The midwit mistake is ultimately to mistake reading for thinking, and thus heuristic for understanding. I can read rather quickly. To get along well in college, one must read about a book a day. By reading, I am able to absorb the author’s heuristics, even if I don’t understand them. It may be a mistake to unquestioningly absorb these heuristics. I rarely have a better choice. Thinking is… exponentially more difficult than this. Nicholas Nassim Taleb says a smart person probably has one idea in their life. That sounds about right. Very smart people probably have two or three. One day, I hope to write my idea down in condensed heuristic form, in the vain hope some future person will pick it up and understand the theory and not just the rules. Hey, it worked for Fussell, didn’t it?

    I have a funny job where I sit in a box and they throw money at me. I have this job because a long, long time ago, my ancestor had the big brain idea to use a sharper metal stick than his adversaries and thus was able to become ruler of the rest of the apes. Time and time again, my personal experience proves the truth of Gregory Clark’s book about social mobility, as I bump into friends, peers, and colleagues who also had ancestors who violently disemboweled other apes before being disemboweled. For that, their distant descendants are hailed as Masters of the Universe with special divinely blessed blue blood which makes them better than everyone else. Besides this one crazy belief, they often have many other crazy and strange beliefs about many crazy and strange things. The only thing more terrifying than this story is the thought that it might be true.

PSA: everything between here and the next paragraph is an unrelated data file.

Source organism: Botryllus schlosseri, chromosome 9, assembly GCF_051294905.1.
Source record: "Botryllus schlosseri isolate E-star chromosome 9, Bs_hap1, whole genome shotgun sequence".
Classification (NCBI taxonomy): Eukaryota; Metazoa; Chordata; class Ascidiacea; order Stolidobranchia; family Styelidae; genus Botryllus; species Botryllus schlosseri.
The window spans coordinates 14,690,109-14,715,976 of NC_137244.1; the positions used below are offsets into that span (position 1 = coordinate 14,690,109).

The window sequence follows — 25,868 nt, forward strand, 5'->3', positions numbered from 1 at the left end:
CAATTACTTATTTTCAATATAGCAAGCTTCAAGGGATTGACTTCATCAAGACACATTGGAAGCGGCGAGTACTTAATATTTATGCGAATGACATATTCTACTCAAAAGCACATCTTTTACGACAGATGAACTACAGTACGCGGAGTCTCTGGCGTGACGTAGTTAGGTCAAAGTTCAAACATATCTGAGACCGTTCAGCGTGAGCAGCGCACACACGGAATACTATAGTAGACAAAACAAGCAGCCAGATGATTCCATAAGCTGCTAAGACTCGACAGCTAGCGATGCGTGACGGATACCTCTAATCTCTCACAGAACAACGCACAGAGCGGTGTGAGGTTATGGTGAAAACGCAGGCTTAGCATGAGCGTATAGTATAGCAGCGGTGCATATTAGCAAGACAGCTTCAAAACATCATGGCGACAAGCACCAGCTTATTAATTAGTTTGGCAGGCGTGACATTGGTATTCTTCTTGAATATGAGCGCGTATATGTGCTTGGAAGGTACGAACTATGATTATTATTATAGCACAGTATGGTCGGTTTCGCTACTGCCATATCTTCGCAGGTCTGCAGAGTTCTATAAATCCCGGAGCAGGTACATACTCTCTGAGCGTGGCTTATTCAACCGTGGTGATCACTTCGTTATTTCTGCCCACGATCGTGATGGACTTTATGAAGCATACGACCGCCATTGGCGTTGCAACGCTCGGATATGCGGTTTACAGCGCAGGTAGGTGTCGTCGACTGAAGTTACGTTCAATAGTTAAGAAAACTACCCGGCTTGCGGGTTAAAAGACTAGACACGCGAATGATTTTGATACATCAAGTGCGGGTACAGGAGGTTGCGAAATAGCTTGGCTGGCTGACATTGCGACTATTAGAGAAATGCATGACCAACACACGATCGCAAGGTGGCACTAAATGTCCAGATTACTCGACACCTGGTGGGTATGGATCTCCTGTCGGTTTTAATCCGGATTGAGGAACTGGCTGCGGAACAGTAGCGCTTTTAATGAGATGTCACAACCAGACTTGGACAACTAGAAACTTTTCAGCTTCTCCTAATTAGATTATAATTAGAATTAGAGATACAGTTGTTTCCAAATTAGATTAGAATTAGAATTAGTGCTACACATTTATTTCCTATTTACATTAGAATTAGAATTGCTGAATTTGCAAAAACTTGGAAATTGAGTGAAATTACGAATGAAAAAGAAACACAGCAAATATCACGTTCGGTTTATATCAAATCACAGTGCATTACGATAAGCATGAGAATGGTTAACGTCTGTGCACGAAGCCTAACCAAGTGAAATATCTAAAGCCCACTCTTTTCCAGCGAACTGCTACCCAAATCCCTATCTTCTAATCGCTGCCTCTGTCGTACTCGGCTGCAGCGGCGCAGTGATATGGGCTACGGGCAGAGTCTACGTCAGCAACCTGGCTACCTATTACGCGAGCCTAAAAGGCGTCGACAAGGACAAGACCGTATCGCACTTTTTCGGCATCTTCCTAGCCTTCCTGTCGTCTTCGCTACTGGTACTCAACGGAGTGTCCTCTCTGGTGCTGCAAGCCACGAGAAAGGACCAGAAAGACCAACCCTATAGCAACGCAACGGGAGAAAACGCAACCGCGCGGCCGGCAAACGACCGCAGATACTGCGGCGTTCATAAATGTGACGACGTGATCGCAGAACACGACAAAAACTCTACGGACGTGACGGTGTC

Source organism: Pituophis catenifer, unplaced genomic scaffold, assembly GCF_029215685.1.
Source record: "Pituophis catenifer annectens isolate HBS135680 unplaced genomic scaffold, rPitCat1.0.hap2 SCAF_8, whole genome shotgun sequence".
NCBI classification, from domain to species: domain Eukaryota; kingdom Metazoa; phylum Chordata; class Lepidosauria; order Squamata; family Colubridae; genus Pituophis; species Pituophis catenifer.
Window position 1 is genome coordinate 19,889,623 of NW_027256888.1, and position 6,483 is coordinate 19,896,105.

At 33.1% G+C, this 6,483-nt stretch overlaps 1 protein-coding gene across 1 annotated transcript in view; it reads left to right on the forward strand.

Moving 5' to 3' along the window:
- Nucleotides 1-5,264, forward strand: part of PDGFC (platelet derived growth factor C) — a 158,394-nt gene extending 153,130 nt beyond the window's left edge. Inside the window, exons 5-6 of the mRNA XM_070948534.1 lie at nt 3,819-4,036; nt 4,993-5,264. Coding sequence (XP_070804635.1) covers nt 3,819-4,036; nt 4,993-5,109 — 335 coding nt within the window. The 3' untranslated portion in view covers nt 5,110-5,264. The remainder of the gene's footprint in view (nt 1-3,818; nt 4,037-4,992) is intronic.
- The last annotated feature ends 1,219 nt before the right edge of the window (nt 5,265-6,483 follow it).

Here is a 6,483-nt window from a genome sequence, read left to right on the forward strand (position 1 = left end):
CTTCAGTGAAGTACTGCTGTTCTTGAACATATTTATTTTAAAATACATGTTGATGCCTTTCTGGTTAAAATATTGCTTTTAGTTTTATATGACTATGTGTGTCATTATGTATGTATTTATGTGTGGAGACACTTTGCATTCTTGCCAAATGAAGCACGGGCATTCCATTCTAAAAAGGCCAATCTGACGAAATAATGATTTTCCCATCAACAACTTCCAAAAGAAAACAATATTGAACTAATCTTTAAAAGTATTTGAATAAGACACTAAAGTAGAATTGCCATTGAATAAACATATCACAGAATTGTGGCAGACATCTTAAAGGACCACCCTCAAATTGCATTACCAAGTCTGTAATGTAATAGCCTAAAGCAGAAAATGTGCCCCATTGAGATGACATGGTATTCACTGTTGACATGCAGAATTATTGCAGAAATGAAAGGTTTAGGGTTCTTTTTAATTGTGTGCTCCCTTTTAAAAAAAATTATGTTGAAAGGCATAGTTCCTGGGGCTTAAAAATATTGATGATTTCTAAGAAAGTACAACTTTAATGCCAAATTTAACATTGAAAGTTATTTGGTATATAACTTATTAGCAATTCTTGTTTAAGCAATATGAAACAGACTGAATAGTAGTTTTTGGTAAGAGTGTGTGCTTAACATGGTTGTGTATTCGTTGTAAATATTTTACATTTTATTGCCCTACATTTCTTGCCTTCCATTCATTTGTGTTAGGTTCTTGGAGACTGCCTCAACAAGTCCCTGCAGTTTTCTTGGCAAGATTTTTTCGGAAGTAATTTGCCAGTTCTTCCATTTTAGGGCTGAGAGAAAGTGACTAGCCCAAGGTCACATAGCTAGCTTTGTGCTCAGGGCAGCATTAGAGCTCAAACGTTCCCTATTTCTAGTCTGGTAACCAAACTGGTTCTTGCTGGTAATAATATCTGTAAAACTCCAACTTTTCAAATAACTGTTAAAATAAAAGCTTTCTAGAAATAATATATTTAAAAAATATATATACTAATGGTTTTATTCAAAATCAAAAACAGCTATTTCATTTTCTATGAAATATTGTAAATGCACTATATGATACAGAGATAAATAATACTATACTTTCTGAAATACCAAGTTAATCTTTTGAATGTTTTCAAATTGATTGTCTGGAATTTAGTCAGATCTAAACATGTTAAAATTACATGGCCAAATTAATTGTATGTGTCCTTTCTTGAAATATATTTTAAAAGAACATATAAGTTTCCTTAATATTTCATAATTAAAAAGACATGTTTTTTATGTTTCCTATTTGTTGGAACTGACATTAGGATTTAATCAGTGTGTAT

The weird thing isn’t that poor people are disproportionately dumb and crazy because everyone is dumb and crazy, with intelligent moments being the rare shining light that pushes the train jerkingly forward. The weird thing is that lots of people don’t realize that they are dumb and crazy.